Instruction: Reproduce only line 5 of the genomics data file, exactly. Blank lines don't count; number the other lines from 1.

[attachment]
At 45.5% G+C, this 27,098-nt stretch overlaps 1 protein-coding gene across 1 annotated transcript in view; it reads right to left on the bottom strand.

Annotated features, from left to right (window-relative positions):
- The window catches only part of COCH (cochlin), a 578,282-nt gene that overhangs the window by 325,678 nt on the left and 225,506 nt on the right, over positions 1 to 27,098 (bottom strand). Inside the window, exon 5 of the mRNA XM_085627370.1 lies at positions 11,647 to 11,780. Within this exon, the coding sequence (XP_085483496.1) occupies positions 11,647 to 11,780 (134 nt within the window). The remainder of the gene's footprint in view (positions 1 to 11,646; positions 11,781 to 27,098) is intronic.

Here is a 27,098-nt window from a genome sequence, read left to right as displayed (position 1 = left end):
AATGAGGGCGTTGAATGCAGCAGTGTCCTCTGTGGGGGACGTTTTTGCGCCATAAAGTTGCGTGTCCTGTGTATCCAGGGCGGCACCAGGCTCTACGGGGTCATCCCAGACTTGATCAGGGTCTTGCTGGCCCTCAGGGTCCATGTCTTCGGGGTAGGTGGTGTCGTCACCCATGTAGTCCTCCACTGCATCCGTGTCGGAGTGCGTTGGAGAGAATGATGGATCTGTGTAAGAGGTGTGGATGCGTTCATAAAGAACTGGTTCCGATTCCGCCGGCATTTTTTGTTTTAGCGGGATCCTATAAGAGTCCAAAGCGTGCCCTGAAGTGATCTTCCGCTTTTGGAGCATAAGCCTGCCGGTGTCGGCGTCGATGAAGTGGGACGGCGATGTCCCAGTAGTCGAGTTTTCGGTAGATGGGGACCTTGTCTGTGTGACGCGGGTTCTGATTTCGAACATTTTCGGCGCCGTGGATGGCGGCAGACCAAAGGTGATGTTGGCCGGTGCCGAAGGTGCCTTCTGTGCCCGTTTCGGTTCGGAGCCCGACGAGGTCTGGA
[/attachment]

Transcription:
AATGAGGGCGTTGAATGCAGCAGTGTCCTCTGTGGGGGACGTTTTTGCGCCATAAAGTTGCGTGTCCTGTGTATCCAGGGCGGCACCAGGCTCTACGGGGTCATCCCAGACTTGATCAGGGTCTTGCTGGCCCTCAGGGTCCATGTCTTCGGGGTAGGTGGTGTCGTCACCCATGTAGTCCTCCACTGCATCCGTGTCGGAGTGCGTTGGAGAGAATGATGGATCTGTGTAAGAGGTGTGGATGCGTTCATAAAGAACTGGTTCCGATTCCGCCGGCATTTTTTGTTTTAGCGGGATCCTATAAGAGTCCAAAGCGTGCCCTGAAGTGATCTTCCGCTTTTGGAGCATAAGCCTGCCGGTGTCGGCGTCGATGAAGTGGGACGGCGATGTCCCAGTAGTCGAGTTTTCGGTAGATGGGGACCTTGTCTGTGTGACGCGGGTTCTGATTTCGAACATTTTCGGCGCCGTGGATGGCGGCAGACCAAAGGTGATGTTGGCCGGTGCCGAAGGTGCCTTCTGTGCCCGTTTCGGTTCGGAGCCCGACGAGGTCTGGA